From the streets of Baltimore to Sesame Street, Kevin Clash has spent a lifetime Being Elmo | Film Review | Indy Week
Pin It

From the streets of Baltimore to Sesame Street, Kevin Clash has spent a lifetime Being Elmo 

Elmo and Kevin Clash in "Being Elmo"

Photo courtesy of Scott McDermott

Elmo and Kevin Clash in "Being Elmo"

Documentary filmmakers often choose to portray unpleasant topics as the ultimate "reality." Constance Marks' Being Elmo: A Puppeteer's Journey is the complete opposite, a sunny doc about bringing joy and making dreams come true.

The subject of the film is an African-American puppeteer named Kevin Clash, who grew up poor in a disadvantaged section of Baltimore. But he had a single-minded passion: to be a Muppeteer. He began crafting his own pupperts from an early age and progressed to local TV and then to the national spotlight with Captain Kangaroo. Then he finally met his idol, Jim Henson.

Clash auditioned for the chance to embody a new Muppet soon to take center stage on the PBS juggernaut Sesame Street. This furry monster, called Elmo, was a perennial preschooler and would become one of the most popular characters on the long-running educational show. You might say Elmo was the ultimate in successful colorblind casting: The character transcends race, not black, white or brown, but universally red.

Being Elmo does elide the subject of Clash's personal life, but perhaps that is simply the too-common conflict between the demands of being in the spotlight and commitment to spouse and family. Clash himself is revealed on camera as a gentle soul, as kind as his alter ego. He is respectful and appreciative of the generous mentoring he received as a young man and clearly invests his time in passing the torch to a new generation of puppet performers.

At the Full Frame screening of the film earlier this year, Clash not only brought Elmo but stayed after the screening for more than an hour to allow fans to have their photo taken with the world-famous Muppet. Elmo is warm, curious and affectionate, seemingly a reflection of the talented artist who supplies his voice.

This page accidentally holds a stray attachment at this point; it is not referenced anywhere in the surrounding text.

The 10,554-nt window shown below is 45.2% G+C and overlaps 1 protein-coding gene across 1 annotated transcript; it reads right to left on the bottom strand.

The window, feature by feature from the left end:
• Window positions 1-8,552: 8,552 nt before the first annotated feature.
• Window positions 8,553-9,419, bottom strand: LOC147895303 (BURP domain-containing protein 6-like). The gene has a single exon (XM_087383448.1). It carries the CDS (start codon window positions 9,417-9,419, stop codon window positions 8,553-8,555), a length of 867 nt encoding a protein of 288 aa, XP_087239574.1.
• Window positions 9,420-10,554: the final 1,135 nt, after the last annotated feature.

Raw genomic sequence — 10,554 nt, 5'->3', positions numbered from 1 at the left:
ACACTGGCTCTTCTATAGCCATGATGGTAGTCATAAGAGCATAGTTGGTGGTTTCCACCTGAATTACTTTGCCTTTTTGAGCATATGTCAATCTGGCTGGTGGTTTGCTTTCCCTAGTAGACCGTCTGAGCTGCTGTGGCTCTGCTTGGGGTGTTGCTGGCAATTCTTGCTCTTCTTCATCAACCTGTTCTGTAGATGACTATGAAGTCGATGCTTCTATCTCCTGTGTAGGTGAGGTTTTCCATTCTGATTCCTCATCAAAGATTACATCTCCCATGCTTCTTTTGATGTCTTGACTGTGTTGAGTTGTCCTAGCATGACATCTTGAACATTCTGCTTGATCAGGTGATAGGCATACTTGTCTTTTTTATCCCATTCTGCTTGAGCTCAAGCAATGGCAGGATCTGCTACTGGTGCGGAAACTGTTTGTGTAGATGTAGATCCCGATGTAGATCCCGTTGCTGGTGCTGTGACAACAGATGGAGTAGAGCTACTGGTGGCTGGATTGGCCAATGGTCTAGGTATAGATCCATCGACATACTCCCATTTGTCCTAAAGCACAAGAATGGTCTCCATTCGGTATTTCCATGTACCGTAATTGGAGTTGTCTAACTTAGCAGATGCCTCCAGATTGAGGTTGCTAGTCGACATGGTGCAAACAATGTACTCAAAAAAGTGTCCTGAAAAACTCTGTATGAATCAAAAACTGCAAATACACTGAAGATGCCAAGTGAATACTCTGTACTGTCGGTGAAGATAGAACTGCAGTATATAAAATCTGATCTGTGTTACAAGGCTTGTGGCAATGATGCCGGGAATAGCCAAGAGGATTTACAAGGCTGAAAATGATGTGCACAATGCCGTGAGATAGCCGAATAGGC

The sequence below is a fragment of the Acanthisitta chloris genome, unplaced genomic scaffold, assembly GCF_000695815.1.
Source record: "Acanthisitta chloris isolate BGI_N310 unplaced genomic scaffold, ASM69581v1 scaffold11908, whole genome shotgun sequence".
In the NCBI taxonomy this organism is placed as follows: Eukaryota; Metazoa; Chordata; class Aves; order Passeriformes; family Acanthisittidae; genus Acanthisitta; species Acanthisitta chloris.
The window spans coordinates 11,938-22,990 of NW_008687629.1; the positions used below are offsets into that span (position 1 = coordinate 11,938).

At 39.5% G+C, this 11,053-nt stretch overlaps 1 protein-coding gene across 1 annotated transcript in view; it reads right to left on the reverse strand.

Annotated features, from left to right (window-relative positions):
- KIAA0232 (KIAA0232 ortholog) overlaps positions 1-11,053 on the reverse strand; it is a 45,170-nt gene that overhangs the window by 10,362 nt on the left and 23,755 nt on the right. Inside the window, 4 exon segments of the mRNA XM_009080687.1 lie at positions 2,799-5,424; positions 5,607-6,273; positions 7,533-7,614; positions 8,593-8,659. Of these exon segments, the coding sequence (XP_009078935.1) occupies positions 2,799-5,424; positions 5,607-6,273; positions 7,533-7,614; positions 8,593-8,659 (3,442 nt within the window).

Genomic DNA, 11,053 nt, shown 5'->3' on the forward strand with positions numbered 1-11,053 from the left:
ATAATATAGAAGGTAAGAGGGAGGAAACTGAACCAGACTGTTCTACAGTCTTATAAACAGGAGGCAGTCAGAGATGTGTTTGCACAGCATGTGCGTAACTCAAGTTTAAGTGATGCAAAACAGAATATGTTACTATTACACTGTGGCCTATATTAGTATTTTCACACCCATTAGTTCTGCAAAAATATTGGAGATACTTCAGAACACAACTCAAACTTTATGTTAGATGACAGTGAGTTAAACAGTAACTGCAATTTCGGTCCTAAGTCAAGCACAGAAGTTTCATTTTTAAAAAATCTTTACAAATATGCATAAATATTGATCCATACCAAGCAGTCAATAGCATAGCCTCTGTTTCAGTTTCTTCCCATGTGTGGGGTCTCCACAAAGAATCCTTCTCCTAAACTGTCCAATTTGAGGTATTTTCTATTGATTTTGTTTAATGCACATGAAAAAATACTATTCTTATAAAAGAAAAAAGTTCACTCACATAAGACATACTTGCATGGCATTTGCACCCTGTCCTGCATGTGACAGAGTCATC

Tags:

Film Details

Being Elmo: A Puppeteer's Journey
Rated PG · 76 min. · 2011
Official Site: www.BeingElmo.com
Director: Constance Marks
Writer: Philip Shane and Justin Weinstein
Cast: Bill Barretta, Fran Bill, Kevin Clash, Joan Ganz Cooney, Whoopi Goldberg, Rosi O'Donnell, Frank Oz, Martin P. Robinson and Caroll Spinney

Now Playing

Sorry there are no upcoming showtimes for Being Elmo: A Puppeteer's Journey

Comments

Subscribe to this thread:

Add a comment

INDY Week publishes all kinds of comments, but we don't publish everything.

  • Comments that are not contributing to the conversation will be removed.
  • Comments that include ad hominem attacks will also be removed.
  • Please do not copy and paste the full text of a press release.

Permitted HTML:
  • To create paragraphs in your comment, type <p> at the start of a paragraph and </p> at the end of each paragraph.
  • To create bold text, type <b>bolded text</b> (please note the closing tag, </b>).
  • To create italicized text, type <i>italicized text</i> (please note the closing tag, </i>).
  • Proper web addresses will automatically become links.

Latest in Film Review



Twitter Activity

Comments

Who said the themes are wrath, cataclysm and redemption? Three Billboards may not be the brilliant film some think, but …

by Scott Mooneyham on The Tonally Incoherent Three Billboards Outside Ebbing, Missouri Hasn't a Clue How to Manage Its Weighty Themes and Discordant Plot (Film Review)

I'd be more interested with different actors, but at least it's not a fucking super hero movie or squequel, so …

by terryboo on H.P. Lovecraft Meets Art House Cinema in the Odd, Ominous A Ghost Story (Film Review)

Most Read

No recently-read stories.

Visit the archives…

Most Recent Comments

Who said the themes are wrath, cataclysm and redemption? Three Billboards may not be the brilliant film some think, but …

by Scott Mooneyham on The Tonally Incoherent Three Billboards Outside Ebbing, Missouri Hasn't a Clue How to Manage Its Weighty Themes and Discordant Plot (Film Review)

I'd be more interested with different actors, but at least it's not a fucking super hero movie or squequel, so …

by terryboo on H.P. Lovecraft Meets Art House Cinema in the Odd, Ominous A Ghost Story (Film Review)

Spiderman homecoming is the best spider man movie that I have seen yet https://goo.gl/jhKahk

by Hazel Gomez on Spider-Man: Homecoming Makes a Fifty-Five-Year-Old Hero Feel Like a Kid Again (Film Review)

I was born and raised in Bertie County, and believe me, this was painful and beautiful to watch. I was …

by Tar Heels forever on Know More About Manhattan Than Your Embattled Neighbors in Rural North Carolina? Then See Raising Bertie. (Film Review)

Clint's film is trashy? maybe that's why all of us pigs would like to wallow in it.

by Jovana Dimitrijevic on In Her Remake of Clint Eastwood's Lurid, Trashy The Beguiled, Sofia Coppola Probes Deeper Rhythms (Film Review)

© 2017 Indy Week • 320 E. Chapel Hill St., Suite 200, Durham, NC 27701 • phone 919-286-1972 • fax 919-286-4274
RSS Feeds | Powered by Foundation